scott Bork (12/14/2010 at 5:26 AM)
Sorry, but I can't agree with this article largely embedded with advertisement for the big box guys, why everyone should connect with this hospital or any other large facility. The killer is the ending statement "If you ignore all this opportunity for innovation, perhaps you still rest comfortably, believing you can make up all your disadvantages with a family feel and a local vibe". First of all you are assuming the smaller hospital is a disadvantage! Ask the public and you will be surprised to find more and more patients are doing exactly the opposite of your proposal. They are choosing the smaller hospital for just that[INVALID]a local commitment to serving the community they live in with yes, a dedicated team with yes a very real family feel. The smugness is revolting, but given the state of medical errors, big system inefficiencies, a profound difference in quality outcomes and lower infection rates, and the future may be exactly opposite[INVALID]developing niche hospitals focused on (sorry to say this) family feel and local vibe. Small hospitals can't offer the high level neurosurgery or the open hearts[INVALID]yet. 5 years ago we shipped everyone for a heart cath intervention. Today thousands are successfully done each day in small hospitals with excellent outcomes, against the same rhetoric from years ago, saying the same thing that it couldn't be done. The future of healthcare lies in collaboration, but not the smugness that the family feel doesn't count. It certainly does, and it will continue to change the direction of the big box stores in the future.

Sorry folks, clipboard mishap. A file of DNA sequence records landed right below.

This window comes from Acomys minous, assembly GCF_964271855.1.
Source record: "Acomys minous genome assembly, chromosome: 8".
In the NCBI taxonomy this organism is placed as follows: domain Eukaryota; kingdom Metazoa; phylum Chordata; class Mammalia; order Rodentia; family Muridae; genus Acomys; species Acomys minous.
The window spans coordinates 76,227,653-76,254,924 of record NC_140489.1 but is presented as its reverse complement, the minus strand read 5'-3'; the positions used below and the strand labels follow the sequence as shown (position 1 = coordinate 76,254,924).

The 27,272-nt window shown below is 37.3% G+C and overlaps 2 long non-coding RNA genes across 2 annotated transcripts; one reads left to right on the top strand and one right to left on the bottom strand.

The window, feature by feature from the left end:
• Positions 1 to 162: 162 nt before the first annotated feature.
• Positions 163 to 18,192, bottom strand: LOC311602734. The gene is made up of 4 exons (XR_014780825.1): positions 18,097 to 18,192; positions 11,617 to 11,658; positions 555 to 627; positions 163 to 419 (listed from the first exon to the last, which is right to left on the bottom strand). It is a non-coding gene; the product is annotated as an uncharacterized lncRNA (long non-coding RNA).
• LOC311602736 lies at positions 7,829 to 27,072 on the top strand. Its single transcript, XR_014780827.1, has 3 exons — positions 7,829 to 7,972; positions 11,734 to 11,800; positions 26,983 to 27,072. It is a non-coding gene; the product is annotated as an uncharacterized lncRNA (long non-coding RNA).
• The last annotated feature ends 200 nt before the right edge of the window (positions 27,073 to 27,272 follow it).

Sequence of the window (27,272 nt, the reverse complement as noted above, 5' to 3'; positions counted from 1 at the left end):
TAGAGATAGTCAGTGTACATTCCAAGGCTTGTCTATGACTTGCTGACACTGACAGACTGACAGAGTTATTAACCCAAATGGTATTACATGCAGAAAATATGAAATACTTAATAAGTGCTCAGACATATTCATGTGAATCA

bob (12/10/2010 at 4:32 PM)
One modest comment on the first of Skip's good recommended actions for community hospitals: It is more important to recognize that any community hospital is already involved in one or more hospital systems than it is to decide to join one. Anyone examining the behavior of the patients and the members of the medical staff of any community hospital is able to identify how closely the community hospital is involved with one or more systems, even when there is no formal communication at all between the management teams, Boards of Trustees, and Medical Staffs. .Much more important than "joining" is developing formal collaborative agreements that build on existing relationships and serve the self interests of the community hospital and of the more complex institution or institutions in the larger city, preferably a teaching hospital. That was the original idea of the Hill-Burton Program of the l940's and 50's and of the Regional Medical Program of the 1960's and '70's. Much has changed since then, but there still is no need for the community hospital to give up its identity and to make its commitment to its community subservient to the larger hospital's basic interests. In general, the relationship will be better for both organizations if based on recognition of the greater value of interdependent, enlightened formal collaboration, reflecting mutual self-interest, rather than any other form of "joining". For more details, take a look t my web site "sigmondpapers.org" or telephone 215-561-5730.